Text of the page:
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Guelph fire says to check CO alarms during Carbon Monoxide Awareness Week

The Guelph Fire Department is investigating an apartment fire in The Ward. Matt Carty / Global Guelph

Nov. 1 to Nov. 7 is Carbon Monoxide Awareness Week in Ontario.

Fire departments throughout the province this week, including the Guelph fire department, want residents to be aware of carbon monoxide and the dangers related to it inside of homes.

Assistant chief fire prevention officer Tony Sabatini said it’s important CO alarms are working inside of homes and fireplaces and wood stoves are inspected as well.

“These things should be inspected to verify they’re in proper working order in accordance to their manufacturer’s specifications,” Sabatini said.

“So if they are maintained and inspected and cleaned, chances are very good that you will not have a risk of having carbon monoxide leak anywhere inside of your home, keeping you safe.”

Read more: Manitoba Hydro offers rebates on carbon monoxide detectors to protect people from CO

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Sabatini said they’re raising awareness this week on their social media and through media releases with the City of Guelph.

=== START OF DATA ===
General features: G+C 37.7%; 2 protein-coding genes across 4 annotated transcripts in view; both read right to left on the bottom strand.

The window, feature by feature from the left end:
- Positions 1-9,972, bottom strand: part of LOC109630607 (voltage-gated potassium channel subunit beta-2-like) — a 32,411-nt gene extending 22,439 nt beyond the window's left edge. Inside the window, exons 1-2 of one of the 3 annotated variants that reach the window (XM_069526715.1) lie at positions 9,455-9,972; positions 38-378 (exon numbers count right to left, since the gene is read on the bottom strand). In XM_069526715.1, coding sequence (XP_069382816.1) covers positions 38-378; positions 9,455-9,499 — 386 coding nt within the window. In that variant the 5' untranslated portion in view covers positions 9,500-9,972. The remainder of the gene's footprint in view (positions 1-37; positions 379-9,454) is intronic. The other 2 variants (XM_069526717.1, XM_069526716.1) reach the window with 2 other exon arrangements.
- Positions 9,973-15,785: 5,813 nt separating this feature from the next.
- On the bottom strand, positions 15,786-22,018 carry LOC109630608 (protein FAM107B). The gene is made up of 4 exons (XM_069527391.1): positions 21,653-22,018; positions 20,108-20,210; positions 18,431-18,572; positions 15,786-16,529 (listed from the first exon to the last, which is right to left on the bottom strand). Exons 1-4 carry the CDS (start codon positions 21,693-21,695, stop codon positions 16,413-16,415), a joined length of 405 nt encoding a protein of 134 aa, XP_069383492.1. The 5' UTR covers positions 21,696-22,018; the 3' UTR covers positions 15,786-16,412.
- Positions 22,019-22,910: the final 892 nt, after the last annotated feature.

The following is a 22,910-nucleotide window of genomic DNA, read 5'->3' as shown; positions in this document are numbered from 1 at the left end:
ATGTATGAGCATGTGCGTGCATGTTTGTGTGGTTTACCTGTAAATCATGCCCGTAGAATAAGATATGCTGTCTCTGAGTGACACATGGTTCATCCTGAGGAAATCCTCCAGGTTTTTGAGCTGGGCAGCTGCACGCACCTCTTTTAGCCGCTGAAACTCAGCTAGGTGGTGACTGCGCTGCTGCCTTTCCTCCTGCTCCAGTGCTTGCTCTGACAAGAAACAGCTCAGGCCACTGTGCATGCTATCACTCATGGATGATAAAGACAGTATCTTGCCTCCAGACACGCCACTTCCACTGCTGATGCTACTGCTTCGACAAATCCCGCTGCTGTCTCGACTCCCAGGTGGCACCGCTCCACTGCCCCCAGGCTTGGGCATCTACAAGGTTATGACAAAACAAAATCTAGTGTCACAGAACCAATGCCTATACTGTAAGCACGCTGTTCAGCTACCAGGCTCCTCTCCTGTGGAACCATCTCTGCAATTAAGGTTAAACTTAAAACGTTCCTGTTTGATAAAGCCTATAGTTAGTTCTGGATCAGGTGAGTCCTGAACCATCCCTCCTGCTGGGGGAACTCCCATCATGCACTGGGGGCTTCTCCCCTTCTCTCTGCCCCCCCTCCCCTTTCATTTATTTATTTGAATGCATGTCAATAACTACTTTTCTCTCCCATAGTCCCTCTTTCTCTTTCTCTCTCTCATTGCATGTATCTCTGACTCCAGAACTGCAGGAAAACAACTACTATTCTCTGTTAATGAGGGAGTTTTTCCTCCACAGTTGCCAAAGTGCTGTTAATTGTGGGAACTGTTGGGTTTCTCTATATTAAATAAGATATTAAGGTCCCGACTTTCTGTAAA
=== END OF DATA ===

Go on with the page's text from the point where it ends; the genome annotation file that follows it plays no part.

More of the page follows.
He said there is a good reason for the timing of this week.

“Folks are now going to be turning on their furnaces, they’re going to be using space heaters. And these types of things that they haven’t utilized for the last four or five months will be utilized now,” he said.

“So we want to make sure that people are aware that when they have these devices working that their CO alarms are also working as well, in the event there is that emission of CO gas that may enter the home.”

Read more: Guelph fire department participates in Fire Prevention Week

In Ontario, more than 65 per cent of injuries and deaths from carbon monoxide occur in the home.

A CO alarm and a smoke alarm sound very different and it’s important to test them both each month.

Sabatini said smoke alarms beep three times and then pause for about two seconds before it beeps again. He said CO alarms have four very quick beeps before there’s a five-second delay and then it beeps again.

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If anyone is uncertain about CO alarms or carbon monoxide and you have questions, he said to contact your local fire department.

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